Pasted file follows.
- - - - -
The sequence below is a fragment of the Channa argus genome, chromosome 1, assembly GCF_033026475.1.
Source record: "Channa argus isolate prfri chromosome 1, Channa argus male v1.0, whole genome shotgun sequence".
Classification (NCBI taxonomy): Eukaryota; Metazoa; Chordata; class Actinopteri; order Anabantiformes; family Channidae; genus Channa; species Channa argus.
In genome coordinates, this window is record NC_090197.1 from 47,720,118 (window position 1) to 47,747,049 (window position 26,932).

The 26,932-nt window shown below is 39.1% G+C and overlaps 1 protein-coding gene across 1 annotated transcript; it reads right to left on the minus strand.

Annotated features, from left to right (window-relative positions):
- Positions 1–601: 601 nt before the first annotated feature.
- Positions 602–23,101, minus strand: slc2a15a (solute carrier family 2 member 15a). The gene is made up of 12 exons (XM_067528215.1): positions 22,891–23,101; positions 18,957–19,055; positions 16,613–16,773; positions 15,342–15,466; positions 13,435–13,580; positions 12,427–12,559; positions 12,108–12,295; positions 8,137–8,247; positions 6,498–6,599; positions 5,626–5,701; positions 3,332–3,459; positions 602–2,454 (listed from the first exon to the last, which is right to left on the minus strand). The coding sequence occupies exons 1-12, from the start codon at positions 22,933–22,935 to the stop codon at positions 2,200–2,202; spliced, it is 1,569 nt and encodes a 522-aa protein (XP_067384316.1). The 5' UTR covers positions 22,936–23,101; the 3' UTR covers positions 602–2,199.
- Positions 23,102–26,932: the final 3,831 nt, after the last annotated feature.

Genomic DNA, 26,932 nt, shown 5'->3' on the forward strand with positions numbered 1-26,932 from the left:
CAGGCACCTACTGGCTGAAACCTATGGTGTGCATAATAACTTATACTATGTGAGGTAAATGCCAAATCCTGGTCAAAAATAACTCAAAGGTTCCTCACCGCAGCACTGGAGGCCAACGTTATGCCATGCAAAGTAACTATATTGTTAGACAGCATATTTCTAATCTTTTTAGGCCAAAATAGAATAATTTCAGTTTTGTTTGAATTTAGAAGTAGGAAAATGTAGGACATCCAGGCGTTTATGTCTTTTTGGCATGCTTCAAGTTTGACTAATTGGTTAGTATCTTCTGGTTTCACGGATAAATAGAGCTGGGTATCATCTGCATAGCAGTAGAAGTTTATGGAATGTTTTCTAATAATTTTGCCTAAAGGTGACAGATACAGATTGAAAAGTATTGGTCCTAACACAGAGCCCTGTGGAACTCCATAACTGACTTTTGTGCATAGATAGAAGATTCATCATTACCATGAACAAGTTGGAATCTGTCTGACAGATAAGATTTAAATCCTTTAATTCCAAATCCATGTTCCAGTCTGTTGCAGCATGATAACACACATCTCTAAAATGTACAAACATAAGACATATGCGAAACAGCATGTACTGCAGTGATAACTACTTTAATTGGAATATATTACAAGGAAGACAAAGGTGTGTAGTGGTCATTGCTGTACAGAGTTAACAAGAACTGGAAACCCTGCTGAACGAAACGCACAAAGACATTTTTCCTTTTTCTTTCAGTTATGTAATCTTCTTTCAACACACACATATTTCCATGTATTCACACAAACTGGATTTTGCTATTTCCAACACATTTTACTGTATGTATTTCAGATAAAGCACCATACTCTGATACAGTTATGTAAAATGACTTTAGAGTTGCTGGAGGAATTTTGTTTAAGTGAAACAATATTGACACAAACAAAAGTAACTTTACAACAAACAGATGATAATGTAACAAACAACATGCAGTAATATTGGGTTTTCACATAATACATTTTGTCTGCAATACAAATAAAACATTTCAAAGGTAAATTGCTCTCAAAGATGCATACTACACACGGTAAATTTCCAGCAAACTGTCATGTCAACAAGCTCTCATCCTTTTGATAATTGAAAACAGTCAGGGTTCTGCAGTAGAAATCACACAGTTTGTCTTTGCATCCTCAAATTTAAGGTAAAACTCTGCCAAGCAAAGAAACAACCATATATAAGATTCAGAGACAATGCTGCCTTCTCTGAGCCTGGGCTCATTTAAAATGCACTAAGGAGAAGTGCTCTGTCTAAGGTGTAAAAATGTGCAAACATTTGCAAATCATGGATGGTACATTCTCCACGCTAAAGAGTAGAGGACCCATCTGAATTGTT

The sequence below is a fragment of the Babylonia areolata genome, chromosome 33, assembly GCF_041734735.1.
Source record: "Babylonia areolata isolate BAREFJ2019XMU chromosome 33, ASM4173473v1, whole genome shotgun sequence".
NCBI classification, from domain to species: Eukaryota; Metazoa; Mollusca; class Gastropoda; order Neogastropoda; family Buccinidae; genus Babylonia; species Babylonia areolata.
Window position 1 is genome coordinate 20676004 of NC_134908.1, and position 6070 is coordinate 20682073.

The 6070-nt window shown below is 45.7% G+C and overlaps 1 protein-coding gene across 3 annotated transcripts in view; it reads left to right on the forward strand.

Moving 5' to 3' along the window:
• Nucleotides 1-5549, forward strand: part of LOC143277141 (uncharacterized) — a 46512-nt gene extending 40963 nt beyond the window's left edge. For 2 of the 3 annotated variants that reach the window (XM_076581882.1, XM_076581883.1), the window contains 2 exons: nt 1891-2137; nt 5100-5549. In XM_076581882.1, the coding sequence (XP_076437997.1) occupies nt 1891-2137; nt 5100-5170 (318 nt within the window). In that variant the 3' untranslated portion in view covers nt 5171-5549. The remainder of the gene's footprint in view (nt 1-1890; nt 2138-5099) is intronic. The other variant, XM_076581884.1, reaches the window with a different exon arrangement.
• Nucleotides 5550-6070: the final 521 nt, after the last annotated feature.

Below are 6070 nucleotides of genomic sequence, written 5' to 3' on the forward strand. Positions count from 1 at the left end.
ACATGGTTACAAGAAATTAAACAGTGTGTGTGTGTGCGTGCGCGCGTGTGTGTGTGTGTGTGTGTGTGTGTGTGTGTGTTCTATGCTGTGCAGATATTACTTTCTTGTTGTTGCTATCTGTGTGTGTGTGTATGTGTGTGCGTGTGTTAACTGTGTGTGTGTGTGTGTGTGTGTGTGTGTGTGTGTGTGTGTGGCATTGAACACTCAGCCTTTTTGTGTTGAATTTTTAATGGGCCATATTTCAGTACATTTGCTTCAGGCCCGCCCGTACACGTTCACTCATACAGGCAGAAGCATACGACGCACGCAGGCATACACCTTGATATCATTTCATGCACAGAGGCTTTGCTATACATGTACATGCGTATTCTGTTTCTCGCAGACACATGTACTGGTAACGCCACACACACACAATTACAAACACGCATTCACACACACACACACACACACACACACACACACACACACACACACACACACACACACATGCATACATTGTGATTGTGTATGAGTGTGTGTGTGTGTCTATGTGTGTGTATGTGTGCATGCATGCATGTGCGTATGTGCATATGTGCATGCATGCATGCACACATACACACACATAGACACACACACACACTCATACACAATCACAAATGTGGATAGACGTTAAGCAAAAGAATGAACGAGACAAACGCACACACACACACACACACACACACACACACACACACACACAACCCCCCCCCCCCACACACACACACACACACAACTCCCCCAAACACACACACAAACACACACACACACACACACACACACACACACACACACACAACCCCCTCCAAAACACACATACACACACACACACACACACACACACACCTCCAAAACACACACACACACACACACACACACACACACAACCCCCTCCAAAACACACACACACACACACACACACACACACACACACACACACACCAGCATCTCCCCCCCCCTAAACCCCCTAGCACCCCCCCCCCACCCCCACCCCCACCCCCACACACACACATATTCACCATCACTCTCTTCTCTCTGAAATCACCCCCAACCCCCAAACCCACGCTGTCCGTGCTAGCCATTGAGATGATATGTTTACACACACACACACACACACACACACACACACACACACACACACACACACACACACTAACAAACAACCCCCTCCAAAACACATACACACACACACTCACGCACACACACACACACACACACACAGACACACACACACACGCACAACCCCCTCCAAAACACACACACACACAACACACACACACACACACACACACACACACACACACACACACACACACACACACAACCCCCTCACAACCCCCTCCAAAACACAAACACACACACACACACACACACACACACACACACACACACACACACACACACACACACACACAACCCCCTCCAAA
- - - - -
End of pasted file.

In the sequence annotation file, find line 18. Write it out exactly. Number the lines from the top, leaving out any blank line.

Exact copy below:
• Nucleotides 1-5549, forward strand: part of LOC143277141 (uncharacterized) — a 46512-nt gene extending 40963 nt beyond the window's left edge. For 2 of the 3 annotated variants that reach the window (XM_076581882.1, XM_076581883.1), the window contains 2 exons: nt 1891-2137; nt 5100-5549. In XM_076581882.1, the coding sequence (XP_076437997.1) occupies nt 1891-2137; nt 5100-5170 (318 nt within the window). In that variant the 3' untranslated portion in view covers nt 5171-5549. The remainder of the gene's footprint in view (nt 1-1890; nt 2138-5099) is intronic. The other variant, XM_076581884.1, reaches the window with a different exon arrangement.